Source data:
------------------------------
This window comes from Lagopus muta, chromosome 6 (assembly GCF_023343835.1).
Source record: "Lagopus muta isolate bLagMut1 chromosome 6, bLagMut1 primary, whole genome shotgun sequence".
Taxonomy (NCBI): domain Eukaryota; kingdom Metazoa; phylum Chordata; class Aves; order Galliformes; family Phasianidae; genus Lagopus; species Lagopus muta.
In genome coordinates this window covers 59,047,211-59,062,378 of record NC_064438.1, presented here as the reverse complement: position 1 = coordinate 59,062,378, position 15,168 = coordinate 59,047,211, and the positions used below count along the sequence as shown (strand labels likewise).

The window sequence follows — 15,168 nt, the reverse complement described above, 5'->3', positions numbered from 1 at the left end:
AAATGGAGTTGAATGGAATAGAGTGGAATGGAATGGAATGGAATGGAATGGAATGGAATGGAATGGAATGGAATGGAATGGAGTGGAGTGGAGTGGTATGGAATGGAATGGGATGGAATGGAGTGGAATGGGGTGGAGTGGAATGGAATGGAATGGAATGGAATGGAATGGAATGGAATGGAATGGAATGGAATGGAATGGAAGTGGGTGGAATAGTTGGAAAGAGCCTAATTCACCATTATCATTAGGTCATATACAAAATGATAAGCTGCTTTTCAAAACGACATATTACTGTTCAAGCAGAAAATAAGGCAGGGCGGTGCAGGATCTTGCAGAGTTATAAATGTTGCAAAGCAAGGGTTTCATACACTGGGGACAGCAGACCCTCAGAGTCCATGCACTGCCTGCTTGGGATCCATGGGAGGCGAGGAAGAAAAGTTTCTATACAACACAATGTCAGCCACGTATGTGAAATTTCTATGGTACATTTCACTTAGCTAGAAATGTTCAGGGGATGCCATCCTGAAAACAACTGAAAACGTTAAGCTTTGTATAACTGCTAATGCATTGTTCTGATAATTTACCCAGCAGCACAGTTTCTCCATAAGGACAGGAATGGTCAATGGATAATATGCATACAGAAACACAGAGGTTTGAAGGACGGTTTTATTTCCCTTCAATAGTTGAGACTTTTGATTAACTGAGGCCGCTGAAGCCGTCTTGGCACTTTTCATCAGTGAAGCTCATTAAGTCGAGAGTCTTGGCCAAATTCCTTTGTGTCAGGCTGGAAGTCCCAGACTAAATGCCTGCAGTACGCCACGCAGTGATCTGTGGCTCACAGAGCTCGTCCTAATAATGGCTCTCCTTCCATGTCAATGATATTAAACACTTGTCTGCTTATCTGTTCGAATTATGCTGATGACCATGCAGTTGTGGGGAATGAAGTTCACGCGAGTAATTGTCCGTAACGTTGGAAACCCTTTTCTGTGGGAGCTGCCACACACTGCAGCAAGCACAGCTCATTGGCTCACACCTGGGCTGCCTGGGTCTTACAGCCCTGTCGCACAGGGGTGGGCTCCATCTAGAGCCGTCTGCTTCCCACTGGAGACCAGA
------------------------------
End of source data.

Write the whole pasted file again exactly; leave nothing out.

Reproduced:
This window comes from Lagopus muta, chromosome 6 (assembly GCF_023343835.1).
Source record: "Lagopus muta isolate bLagMut1 chromosome 6, bLagMut1 primary, whole genome shotgun sequence".
Taxonomy (NCBI): domain Eukaryota; kingdom Metazoa; phylum Chordata; class Aves; order Galliformes; family Phasianidae; genus Lagopus; species Lagopus muta.
In genome coordinates this window covers 59,047,211-59,062,378 of record NC_064438.1, presented here as the reverse complement: position 1 = coordinate 59,062,378, position 15,168 = coordinate 59,047,211, and the positions used below count along the sequence as shown (strand labels likewise).

The window sequence follows — 15,168 nt, the reverse complement described above, 5'->3', positions numbered from 1 at the left end:
AAATGGAGTTGAATGGAATAGAGTGGAATGGAATGGAATGGAATGGAATGGAATGGAATGGAATGGAATGGAATGGAATGGAGTGGAGTGGAGTGGTATGGAATGGAATGGGATGGAATGGAGTGGAATGGGGTGGAGTGGAATGGAATGGAATGGAATGGAATGGAATGGAATGGAATGGAATGGAATGGAATGGAATGGAAGTGGGTGGAATAGTTGGAAAGAGCCTAATTCACCATTATCATTAGGTCATATACAAAATGATAAGCTGCTTTTCAAAACGACATATTACTGTTCAAGCAGAAAATAAGGCAGGGCGGTGCAGGATCTTGCAGAGTTATAAATGTTGCAAAGCAAGGGTTTCATACACTGGGGACAGCAGACCCTCAGAGTCCATGCACTGCCTGCTTGGGATCCATGGGAGGCGAGGAAGAAAAGTTTCTATACAACACAATGTCAGCCACGTATGTGAAATTTCTATGGTACATTTCACTTAGCTAGAAATGTTCAGGGGATGCCATCCTGAAAACAACTGAAAACGTTAAGCTTTGTATAACTGCTAATGCATTGTTCTGATAATTTACCCAGCAGCACAGTTTCTCCATAAGGACAGGAATGGTCAATGGATAATATGCATACAGAAACACAGAGGTTTGAAGGACGGTTTTATTTCCCTTCAATAGTTGAGACTTTTGATTAACTGAGGCCGCTGAAGCCGTCTTGGCACTTTTCATCAGTGAAGCTCATTAAGTCGAGAGTCTTGGCCAAATTCCTTTGTGTCAGGCTGGAAGTCCCAGACTAAATGCCTGCAGTACGCCACGCAGTGATCTGTGGCTCACAGAGCTCGTCCTAATAATGGCTCTCCTTCCATGTCAATGATATTAAACACTTGTCTGCTTATCTGTTCGAATTATGCTGATGACCATGCAGTTGTGGGGAATGAAGTTCACGCGAGTAATTGTCCGTAACGTTGGAAACCCTTTTCTGTGGGAGCTGCCACACACTGCAGCAAGCACAGCTCATTGGCTCACACCTGGGCTGCCTGGGTCTTACAGCCCTGTCGCACAGGGGTGGGCTCCATCTAGAGCCGTCTGCTTCCCACTGGAGACCAGA